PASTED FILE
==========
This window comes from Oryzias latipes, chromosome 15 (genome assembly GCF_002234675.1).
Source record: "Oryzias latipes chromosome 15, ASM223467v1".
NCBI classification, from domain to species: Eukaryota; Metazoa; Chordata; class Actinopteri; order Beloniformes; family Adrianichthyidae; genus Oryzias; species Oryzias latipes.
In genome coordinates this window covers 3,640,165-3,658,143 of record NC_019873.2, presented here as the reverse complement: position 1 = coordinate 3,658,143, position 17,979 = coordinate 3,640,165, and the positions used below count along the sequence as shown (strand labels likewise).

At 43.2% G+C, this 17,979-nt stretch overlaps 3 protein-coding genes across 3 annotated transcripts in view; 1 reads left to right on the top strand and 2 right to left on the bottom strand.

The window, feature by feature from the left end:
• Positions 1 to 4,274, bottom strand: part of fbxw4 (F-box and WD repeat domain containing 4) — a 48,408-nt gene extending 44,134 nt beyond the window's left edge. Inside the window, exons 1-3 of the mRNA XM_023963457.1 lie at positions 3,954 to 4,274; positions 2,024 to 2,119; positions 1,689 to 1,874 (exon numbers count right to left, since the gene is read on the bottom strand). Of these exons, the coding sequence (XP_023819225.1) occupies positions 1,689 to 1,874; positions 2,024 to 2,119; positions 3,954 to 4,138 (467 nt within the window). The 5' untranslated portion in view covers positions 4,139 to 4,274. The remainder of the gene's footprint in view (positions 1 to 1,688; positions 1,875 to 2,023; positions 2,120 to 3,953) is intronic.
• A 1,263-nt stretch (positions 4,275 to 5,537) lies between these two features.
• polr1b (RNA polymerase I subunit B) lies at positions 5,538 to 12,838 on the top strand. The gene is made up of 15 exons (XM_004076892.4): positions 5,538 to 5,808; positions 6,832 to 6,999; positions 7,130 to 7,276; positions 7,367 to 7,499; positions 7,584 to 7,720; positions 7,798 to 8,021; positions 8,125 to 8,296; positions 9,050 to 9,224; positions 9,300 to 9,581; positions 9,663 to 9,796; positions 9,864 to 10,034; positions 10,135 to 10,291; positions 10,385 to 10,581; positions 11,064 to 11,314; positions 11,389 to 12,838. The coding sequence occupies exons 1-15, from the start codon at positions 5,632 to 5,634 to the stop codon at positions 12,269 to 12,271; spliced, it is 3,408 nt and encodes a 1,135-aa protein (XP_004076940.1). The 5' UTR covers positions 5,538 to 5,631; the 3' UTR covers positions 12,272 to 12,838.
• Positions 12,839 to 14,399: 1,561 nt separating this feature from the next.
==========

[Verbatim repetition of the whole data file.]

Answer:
This window comes from Oryzias latipes, chromosome 15 (genome assembly GCF_002234675.1).
Source record: "Oryzias latipes chromosome 15, ASM223467v1".
NCBI classification, from domain to species: Eukaryota; Metazoa; Chordata; class Actinopteri; order Beloniformes; family Adrianichthyidae; genus Oryzias; species Oryzias latipes.
In genome coordinates this window covers 3,640,165-3,658,143 of record NC_019873.2, presented here as the reverse complement: position 1 = coordinate 3,658,143, position 17,979 = coordinate 3,640,165, and the positions used below count along the sequence as shown (strand labels likewise).

At 43.2% G+C, this 17,979-nt stretch overlaps 3 protein-coding genes across 3 annotated transcripts in view; 1 reads left to right on the top strand and 2 right to left on the bottom strand.

The window, feature by feature from the left end:
• Positions 1 to 4,274, bottom strand: part of fbxw4 (F-box and WD repeat domain containing 4) — a 48,408-nt gene extending 44,134 nt beyond the window's left edge. Inside the window, exons 1-3 of the mRNA XM_023963457.1 lie at positions 3,954 to 4,274; positions 2,024 to 2,119; positions 1,689 to 1,874 (exon numbers count right to left, since the gene is read on the bottom strand). Of these exons, the coding sequence (XP_023819225.1) occupies positions 1,689 to 1,874; positions 2,024 to 2,119; positions 3,954 to 4,138 (467 nt within the window). The 5' untranslated portion in view covers positions 4,139 to 4,274. The remainder of the gene's footprint in view (positions 1 to 1,688; positions 1,875 to 2,023; positions 2,120 to 3,953) is intronic.
• A 1,263-nt stretch (positions 4,275 to 5,537) lies between these two features.
• polr1b (RNA polymerase I subunit B) lies at positions 5,538 to 12,838 on the top strand. The gene is made up of 15 exons (XM_004076892.4): positions 5,538 to 5,808; positions 6,832 to 6,999; positions 7,130 to 7,276; positions 7,367 to 7,499; positions 7,584 to 7,720; positions 7,798 to 8,021; positions 8,125 to 8,296; positions 9,050 to 9,224; positions 9,300 to 9,581; positions 9,663 to 9,796; positions 9,864 to 10,034; positions 10,135 to 10,291; positions 10,385 to 10,581; positions 11,064 to 11,314; positions 11,389 to 12,838. The coding sequence occupies exons 1-15, from the start codon at positions 5,632 to 5,634 to the stop codon at positions 12,269 to 12,271; spliced, it is 3,408 nt and encodes a 1,135-aa protein (XP_004076940.1). The 5' UTR covers positions 5,538 to 5,631; the 3' UTR covers positions 12,272 to 12,838.
• Positions 12,839 to 14,399: 1,561 nt separating this feature from the next.